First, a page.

The number of players that are permitted by each game also has an impact on what the outcome of the game looks like. In both chess and checkers, the fact that these are played by only two sides implies that the game terminates only when either of the players wins. Both these games work on a zero-sum logic where the victory of one has to mean the defeat of the other. However, unlike both these games, snakes and ladders, by virtue of being multi-player, does not strictly follow this zero-sum logic. There can be more than one winner, although there will be a first among the equals – that is not someone will finish the game before everyone else does but whose victory does not terminate the game. Similarly, the one who finishes last just finishes last; he/she does not lose and the dividends of peace/cessation of conflict are distributed in accordance with the position one comes to hold as the conflict ends (and peace begins).
The importance of language and how it is used to describe the outcome of a game matters especially as being declared a loser does not move anyone! In fact, it is often difficult, and perhaps even counter-intuitive to want to demarcate the winning and the losing sides clearly in a conflict especially when the lines between the victims and the victimisers is often blurry. No one side would like to look like having conceded defeat and this is particularly true in the case of Afghanistan where the different warring parties continue to spar and often so not in the hope to win but to not to lose face in front of their constituency.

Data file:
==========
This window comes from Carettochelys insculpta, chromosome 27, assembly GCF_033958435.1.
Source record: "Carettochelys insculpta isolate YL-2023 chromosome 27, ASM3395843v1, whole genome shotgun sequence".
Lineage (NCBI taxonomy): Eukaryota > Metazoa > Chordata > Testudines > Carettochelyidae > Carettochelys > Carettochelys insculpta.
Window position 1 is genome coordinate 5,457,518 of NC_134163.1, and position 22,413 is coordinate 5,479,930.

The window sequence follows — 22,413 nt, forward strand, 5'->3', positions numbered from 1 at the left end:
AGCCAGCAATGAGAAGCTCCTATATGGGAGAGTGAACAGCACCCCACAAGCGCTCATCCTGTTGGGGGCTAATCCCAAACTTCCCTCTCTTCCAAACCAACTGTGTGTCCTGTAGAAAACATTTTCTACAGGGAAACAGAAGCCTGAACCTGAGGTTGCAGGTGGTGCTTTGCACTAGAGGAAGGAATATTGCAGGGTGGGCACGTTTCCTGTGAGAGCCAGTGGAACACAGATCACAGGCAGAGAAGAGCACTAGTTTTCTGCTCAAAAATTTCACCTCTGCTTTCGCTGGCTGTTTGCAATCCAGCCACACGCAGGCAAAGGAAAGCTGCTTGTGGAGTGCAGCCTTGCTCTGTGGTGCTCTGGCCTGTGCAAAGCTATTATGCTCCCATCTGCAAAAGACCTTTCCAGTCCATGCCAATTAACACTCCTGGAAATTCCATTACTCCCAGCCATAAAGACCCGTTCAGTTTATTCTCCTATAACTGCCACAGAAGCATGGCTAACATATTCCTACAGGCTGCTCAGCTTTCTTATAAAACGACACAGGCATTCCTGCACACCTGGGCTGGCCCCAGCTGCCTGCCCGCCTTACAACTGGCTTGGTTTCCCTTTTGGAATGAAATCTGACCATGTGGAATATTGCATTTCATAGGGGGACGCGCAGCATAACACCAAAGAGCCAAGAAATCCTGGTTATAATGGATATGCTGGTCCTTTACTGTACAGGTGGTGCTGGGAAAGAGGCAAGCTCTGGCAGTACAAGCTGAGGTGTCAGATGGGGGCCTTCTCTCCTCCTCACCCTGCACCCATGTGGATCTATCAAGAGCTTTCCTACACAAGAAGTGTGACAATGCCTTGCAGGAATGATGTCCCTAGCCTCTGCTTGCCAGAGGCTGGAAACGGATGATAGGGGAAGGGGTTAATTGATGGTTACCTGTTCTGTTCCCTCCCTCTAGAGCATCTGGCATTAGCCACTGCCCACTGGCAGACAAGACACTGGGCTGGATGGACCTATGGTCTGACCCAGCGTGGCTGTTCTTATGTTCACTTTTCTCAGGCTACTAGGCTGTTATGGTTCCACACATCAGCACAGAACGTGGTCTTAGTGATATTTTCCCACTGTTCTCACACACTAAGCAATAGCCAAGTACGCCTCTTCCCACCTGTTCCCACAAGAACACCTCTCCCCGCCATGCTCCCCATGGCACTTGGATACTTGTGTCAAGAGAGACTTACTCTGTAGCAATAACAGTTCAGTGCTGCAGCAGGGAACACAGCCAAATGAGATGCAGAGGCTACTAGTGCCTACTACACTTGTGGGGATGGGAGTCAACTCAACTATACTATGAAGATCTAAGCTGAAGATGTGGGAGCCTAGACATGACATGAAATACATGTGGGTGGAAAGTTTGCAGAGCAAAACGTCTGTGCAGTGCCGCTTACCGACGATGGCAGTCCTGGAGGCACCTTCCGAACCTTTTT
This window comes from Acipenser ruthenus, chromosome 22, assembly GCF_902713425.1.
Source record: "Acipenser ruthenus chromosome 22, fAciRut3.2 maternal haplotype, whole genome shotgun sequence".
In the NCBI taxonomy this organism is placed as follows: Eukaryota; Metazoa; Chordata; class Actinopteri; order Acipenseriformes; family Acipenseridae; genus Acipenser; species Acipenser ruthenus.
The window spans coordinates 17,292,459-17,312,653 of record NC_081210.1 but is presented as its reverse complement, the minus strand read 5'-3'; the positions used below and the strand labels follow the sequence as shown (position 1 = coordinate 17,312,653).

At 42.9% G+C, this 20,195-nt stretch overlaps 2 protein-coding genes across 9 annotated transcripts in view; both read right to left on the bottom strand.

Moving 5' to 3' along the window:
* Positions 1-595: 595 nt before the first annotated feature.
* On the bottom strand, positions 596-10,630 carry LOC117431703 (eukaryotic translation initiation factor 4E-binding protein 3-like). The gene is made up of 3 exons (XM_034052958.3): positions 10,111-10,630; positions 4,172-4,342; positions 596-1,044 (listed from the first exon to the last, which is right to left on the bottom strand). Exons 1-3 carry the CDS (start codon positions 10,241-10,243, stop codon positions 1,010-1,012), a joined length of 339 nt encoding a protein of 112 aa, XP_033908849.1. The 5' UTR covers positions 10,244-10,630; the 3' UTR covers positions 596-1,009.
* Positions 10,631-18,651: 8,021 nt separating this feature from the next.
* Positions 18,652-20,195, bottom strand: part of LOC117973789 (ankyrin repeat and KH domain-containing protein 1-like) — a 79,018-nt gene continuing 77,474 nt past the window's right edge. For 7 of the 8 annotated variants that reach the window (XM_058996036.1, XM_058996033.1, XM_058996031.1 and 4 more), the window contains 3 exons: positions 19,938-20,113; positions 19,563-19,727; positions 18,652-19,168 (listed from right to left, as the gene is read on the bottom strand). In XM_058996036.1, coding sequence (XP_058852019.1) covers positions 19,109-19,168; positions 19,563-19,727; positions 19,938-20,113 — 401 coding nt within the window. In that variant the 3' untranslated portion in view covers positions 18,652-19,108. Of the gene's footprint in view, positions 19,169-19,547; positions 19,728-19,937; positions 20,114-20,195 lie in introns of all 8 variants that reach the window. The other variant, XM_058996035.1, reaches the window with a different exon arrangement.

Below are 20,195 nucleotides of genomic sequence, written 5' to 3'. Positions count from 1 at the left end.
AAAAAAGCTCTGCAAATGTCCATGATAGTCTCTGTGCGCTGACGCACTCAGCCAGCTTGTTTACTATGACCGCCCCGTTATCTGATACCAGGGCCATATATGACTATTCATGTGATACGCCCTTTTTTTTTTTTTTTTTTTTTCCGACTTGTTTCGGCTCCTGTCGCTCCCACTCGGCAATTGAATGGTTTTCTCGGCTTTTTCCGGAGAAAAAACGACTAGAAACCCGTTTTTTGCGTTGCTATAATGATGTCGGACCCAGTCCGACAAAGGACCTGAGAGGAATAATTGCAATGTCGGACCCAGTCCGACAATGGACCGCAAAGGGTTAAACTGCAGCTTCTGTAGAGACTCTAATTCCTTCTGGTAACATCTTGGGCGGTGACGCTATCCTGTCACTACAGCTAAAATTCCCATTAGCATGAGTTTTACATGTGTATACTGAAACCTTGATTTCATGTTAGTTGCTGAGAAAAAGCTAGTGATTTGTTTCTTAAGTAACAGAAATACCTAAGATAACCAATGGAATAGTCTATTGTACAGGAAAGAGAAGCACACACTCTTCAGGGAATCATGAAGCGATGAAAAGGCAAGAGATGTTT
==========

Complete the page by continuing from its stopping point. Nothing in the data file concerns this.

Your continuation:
Then there are element of surprise, externality and uncertainty, which are introduced in the form of dice, making snakes and ladders provide a more tight expression of the things going right and wrong in Afghanistan. The dice, which determines the number of steps a player can take on the board, is symbolic of those aspects in a conflict that are exogenous and over which little control can be exercised. While mathematical formulae can help one in knowing the probability of a particular number appearing on the up-face of the dice, it cannot tell you when that number will appear. Moreover, those external constraints or impetuses can be many, i.e. more than the faces of the dice (6), making it difficult to know what will happen next. Maybe, it is here that the limits of the game-metaphor, in general, stand exposed. After all, conflicts are more than board games and the players are not just lifeless tokens on that board; they are human beings driven by emotions, interests, desires that equations cannot explain.